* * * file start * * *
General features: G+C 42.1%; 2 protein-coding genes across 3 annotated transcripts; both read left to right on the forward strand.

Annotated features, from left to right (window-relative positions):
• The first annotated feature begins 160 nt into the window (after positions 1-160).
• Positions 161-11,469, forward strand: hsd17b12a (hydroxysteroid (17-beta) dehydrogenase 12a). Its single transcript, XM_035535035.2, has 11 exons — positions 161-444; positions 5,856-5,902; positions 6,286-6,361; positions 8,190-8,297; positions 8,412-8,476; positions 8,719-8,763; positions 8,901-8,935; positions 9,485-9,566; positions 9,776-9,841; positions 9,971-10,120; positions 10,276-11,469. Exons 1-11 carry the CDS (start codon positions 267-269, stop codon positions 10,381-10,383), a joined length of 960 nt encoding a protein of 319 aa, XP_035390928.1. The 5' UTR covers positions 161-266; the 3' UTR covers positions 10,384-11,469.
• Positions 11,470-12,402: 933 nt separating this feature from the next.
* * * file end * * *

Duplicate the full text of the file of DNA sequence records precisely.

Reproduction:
General features: G+C 42.1%; 2 protein-coding genes across 3 annotated transcripts; both read left to right on the forward strand.

Annotated features, from left to right (window-relative positions):
• The first annotated feature begins 160 nt into the window (after positions 1-160).
• Positions 161-11,469, forward strand: hsd17b12a (hydroxysteroid (17-beta) dehydrogenase 12a). Its single transcript, XM_035535035.2, has 11 exons — positions 161-444; positions 5,856-5,902; positions 6,286-6,361; positions 8,190-8,297; positions 8,412-8,476; positions 8,719-8,763; positions 8,901-8,935; positions 9,485-9,566; positions 9,776-9,841; positions 9,971-10,120; positions 10,276-11,469. Exons 1-11 carry the CDS (start codon positions 267-269, stop codon positions 10,381-10,383), a joined length of 960 nt encoding a protein of 319 aa, XP_035390928.1. The 5' UTR covers positions 161-266; the 3' UTR covers positions 10,384-11,469.
• Positions 11,470-12,402: 933 nt separating this feature from the next.